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Years ago, I didn't go to the funeral of my boss's son even though most of the company did. I regretted it afterwards when I remembered that funerals are for the living, not the dead. –  Burhan Ali Nov 24 '12 at 15:01
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Thanks for posting back after you made your choice - although it hurts to see you chose not to go, and the results are as expected... –  Konerak Nov 27 '12 at 19:20
    
@Konerak I posted the question too late. I read almost all the answers after. If I had asked the question before, I would have gone with no doubt. –  Marc Nov 27 '12 at 19:25
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7 Answers

up vote 33 down vote accepted

People attend funerals for many reasons. A minority of people attend as part of a grieving process for themselves alone. You don't need to go to the funeral to deal with your loss of a coworker, but the thing is there are a number of other reasons to go that you should seriously consider.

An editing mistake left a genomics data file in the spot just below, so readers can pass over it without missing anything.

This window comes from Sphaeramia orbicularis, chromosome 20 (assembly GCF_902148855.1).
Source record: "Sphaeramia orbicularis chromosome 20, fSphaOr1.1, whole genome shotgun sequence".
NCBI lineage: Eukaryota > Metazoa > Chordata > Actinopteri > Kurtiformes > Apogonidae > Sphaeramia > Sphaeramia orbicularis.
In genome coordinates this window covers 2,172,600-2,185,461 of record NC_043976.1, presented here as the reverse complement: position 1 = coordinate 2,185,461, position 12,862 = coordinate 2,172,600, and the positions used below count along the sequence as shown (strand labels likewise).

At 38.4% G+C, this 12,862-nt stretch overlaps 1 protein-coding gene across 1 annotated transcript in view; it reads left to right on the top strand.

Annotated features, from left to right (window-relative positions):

I can't explain why, but I can assure you from experience: the bereaved family is cheered up when coworkers, old friends, neighbours, and such come to funerals and memorial services. "Look, a dozen of Dad's old students are here." "I can't believe how many people from the old neighbourhood came." "It seems like the whole office showed up." Even if you don't talk to the family, just being there will help them. It reminds everyone that the person who has died was important to other people too.

Also, listening to the speeches and the small talk will give you some context so that you know more about this associate. Without it, you might not understand why others are upset (or not) in the months to come.

And finally, I strongly recommend taking the chance to attend a funeral when you are not sad, so that you can learn how they work. This may help you in the future if you are genuinely bereaved. It can be a very confusing time, and only afterwards will you understand a lot of social conventions that are followed without much explanation.